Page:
In the TDMAT process, a precursor gas of tetrakis-dimethylamido-titanium, Ti(N(CH4)2)4, is injected into the chamber through the showerhead 40 at a pressure of about 1 to 9Torr while the pedestal 32 holds the substrate 36 at an elevated temperature of about 360° C. or higher. Thereby, a conductive and conformal TiN layer is deposited on the substrate 36 in a CVD process. The TDMAT process is a thermal process not usually relying upon plasma excitation of the precursor gas.
However, it has been found that the TiN layer initially formed by the TDMAT process includes an excessive amount of carbon in the form of included polymers which degrade its conductivity. Thus, the TDMAT deposition is usually followed by a second step of plasma treating the deposited TiN layer. The TDMAT gas in the chamber is replaced by a gas mixture of H2 and N2 in about a 50:50 ratio at a pressure of 0.5 to 10 Torr, and the RF power source 94 is switched on to create electric fields between the showerhead 40 and the pedestal 32 sufficient to discharge the H2 :N2 gas to form a plasma. The hydrogen and nitrogen species in the plasma reduce the carbonaceous polymer to volatile byproducts which are exhausted from the system. The plasma treatment thereby removes the carbon to improve the quality of the TiN film.
The plasma treatment process, when performed in the same chamber as the thermal CVD deposition, has demonstrated some problems with uniformity and reproducibility. We believe that the problems originate from extraneous metal depositions on reactor surfaces affecting the plasma and producing excess particles within the chamber. We also believe that the depositions occur in two different areas, an area at the top of the pedestal 32 outside of the wafer 36 and an area in and around the pumping channel 60.
A first problem, we believe, relates to extraneous metal deposition on the pedestal 32 because exposed portions of the pedestal 32 are at a temperature equal to and often much greater than that of the wafer 36. As shown in the cross-sectional view of FIG. 3, the portion of the pedestal 32 which extends beyond the outside edge of the wafer 36 is subject to a buildup b 120 of deposited material from the following mechanism.
During the thermal phase of the TDMAT process during which the conductive TiN is deposited, the heater 92, shown in FIG. 1, installed in the pedestal 32 heats the pedestal 32, and the heat is transferred thence to the wafer 36. There are several reasons why the exposed portion of the pedestal 32 tends to be at a significantly higher temperature than that of the wafer 36. The showerhead 40 operates at a much lower temperature, typically around 100° C. to readily sink heat from opposed elements. On the other hand, the wafer 36 is incompletely heat sunk on the pedestal 32 and transmits heat conducted to it from the pedestal 32 more poorly than does the directly radiating and more highly thermally conductive pedestal 32. Also, since the chamber is also used for the low-temperature plasma treating phase and additional time is consumed transferring wafers into and out of the chamber, the duty cycle for the high-temperature operation is relatively low and it is necessary to heat the wafer 36 to the required high processing temperatures. To quickly raise the temperature of the wafer 36 to its processing temperature, the temperature of the pedestal 32 is raised to a higher temperature than that of the wafer 36. For all these reasons, the processing temperature of the wafer 36 may be set to 360° C. while the exposed portion of the pedestal tends to be at a significantly higher temperature of 425°C.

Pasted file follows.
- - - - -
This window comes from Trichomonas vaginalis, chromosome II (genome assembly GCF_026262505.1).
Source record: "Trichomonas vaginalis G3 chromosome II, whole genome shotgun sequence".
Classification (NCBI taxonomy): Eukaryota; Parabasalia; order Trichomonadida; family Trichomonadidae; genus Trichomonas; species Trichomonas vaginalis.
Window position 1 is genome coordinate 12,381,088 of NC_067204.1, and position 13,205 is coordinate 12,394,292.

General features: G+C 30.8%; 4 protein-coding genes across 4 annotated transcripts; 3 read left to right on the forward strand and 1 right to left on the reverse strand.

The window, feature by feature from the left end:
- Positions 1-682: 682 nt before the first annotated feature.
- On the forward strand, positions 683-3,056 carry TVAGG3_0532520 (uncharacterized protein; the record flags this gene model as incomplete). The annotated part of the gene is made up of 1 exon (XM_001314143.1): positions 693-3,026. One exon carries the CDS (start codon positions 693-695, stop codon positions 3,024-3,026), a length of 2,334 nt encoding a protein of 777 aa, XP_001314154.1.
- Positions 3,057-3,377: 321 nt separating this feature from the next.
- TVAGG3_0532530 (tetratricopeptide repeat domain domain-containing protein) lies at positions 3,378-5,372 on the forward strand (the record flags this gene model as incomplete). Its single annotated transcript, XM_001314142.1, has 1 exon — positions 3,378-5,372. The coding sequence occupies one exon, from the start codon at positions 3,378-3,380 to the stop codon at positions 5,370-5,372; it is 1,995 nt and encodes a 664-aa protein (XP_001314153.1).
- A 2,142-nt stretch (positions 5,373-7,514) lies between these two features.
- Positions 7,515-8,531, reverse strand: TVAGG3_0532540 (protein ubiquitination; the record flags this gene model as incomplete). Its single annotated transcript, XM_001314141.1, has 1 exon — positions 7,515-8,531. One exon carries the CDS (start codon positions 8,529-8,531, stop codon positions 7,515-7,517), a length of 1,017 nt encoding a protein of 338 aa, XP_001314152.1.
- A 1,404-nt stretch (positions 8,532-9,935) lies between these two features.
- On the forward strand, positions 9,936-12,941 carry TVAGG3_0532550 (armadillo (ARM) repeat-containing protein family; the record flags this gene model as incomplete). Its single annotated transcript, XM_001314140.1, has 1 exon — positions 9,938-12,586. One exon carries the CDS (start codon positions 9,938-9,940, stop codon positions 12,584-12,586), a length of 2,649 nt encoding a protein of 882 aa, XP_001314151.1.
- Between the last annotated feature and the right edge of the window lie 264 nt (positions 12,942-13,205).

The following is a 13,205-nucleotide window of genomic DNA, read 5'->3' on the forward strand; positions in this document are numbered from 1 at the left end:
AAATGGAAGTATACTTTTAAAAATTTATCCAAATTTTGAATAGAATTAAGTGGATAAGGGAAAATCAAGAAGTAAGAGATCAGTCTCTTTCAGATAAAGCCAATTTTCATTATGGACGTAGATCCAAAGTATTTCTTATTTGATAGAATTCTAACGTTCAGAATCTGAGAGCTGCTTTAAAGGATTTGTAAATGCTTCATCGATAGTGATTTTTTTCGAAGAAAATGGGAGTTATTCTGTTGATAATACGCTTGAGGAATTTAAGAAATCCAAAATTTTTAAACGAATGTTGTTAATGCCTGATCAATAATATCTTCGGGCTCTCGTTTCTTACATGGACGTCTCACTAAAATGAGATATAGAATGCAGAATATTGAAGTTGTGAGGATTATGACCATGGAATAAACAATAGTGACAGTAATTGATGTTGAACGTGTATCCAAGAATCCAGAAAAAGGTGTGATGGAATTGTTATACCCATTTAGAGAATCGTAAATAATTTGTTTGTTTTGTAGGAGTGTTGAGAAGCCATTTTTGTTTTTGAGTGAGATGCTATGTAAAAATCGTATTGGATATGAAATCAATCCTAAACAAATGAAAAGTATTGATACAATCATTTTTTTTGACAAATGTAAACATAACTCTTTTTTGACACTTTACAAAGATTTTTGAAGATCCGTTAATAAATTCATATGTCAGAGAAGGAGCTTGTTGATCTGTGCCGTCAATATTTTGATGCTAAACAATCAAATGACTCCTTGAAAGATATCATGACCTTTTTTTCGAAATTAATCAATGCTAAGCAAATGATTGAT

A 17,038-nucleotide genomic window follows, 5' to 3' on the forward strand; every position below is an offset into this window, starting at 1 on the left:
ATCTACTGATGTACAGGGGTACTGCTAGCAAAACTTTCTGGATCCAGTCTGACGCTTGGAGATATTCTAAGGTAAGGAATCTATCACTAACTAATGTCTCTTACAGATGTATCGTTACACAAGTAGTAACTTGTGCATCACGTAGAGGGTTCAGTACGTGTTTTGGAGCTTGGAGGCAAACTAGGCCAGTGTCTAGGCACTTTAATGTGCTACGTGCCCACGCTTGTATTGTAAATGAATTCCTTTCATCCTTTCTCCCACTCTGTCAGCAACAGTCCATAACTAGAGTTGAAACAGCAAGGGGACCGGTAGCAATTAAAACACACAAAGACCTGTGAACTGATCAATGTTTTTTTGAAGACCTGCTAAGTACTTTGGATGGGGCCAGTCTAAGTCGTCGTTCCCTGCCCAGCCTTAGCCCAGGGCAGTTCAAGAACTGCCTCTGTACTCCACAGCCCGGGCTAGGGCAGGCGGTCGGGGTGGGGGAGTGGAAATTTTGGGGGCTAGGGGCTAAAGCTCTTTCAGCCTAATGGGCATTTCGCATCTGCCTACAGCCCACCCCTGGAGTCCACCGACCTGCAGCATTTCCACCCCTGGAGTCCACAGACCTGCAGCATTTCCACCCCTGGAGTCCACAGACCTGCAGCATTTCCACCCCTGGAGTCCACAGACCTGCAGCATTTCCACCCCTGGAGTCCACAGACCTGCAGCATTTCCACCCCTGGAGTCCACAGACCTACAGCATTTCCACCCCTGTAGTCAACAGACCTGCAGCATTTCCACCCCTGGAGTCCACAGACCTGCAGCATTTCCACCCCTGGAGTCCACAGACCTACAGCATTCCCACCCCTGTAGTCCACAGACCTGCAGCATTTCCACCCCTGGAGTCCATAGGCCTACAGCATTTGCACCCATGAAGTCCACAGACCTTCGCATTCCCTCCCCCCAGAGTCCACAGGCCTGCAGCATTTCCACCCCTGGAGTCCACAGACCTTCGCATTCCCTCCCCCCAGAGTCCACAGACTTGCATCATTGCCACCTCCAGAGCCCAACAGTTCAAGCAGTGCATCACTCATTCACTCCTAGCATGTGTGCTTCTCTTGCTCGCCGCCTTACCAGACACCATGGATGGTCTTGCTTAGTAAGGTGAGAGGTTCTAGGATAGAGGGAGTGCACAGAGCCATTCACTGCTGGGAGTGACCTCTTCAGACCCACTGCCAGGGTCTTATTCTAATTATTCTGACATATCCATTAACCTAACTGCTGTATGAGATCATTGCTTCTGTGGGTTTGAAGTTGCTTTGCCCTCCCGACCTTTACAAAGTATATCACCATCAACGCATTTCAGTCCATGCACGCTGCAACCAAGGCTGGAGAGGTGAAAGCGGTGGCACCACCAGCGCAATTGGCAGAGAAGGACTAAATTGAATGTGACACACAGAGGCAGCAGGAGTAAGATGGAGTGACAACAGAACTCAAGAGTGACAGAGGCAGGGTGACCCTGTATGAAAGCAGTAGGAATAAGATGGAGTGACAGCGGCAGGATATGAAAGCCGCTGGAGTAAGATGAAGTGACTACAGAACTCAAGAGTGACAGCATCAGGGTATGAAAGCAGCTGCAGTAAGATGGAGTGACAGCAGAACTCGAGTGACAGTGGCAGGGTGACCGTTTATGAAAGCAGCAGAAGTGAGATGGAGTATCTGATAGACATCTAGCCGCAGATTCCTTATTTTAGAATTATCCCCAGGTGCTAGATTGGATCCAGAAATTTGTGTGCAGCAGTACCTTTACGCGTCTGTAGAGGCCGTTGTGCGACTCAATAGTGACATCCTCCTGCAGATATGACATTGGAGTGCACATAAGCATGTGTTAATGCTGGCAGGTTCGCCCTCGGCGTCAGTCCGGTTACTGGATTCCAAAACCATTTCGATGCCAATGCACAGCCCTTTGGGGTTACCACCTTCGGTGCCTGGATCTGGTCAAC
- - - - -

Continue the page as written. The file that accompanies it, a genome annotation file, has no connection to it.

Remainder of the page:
Since the rate of deposition on a surface is proportional to the temperature of the surface (the higher the temperature the more rapid the deposition), the higher temperature of the exposed outer edge of the pedestal 32 causes, as illustrated in FIG. 3, a rapid buildup 120 of deposited film. As the thickness of the deposited film increases over the processing cycles of many wafers, deleterious effects may occur. The buildup of film thickness at the edge may create an artificial perimeter rim which prevents the wafer 36 from being in full contact with the surface of the pedestal 32, as required for efficient processing. Similarly, once the buildup 120 has developed past some film thickness of the film, successively deposited film layers do not completely adhere to the underlying layers. Portions of the film can then form particles or flakes that separate from the pedestal and float onto the wafer 36 being processed. The particles can create defects on the processed wafer.
A second problem related to extraneous metal deposition arises in that the conductive TiN film is also deposited, to a lesser extent because of lower surface temperatures, on other surfaces exposed to the process gas along its path from the showerhead 40 to and through the pumping channel 60 on its way to the chamber vacuum system 82. FIG. 5 shows an example of the buildup of a metal film 124 over and around the isolator ring 64 that can cause an electrical short between the electrically biased showerhead 40 and the grounded lid rim 66. FIG. 5 shows only an exaggerated film buildup 124 on the upper surface of the chamber. In reality, the film builds up on all surfaces, but the other buildup is not shown for clarity.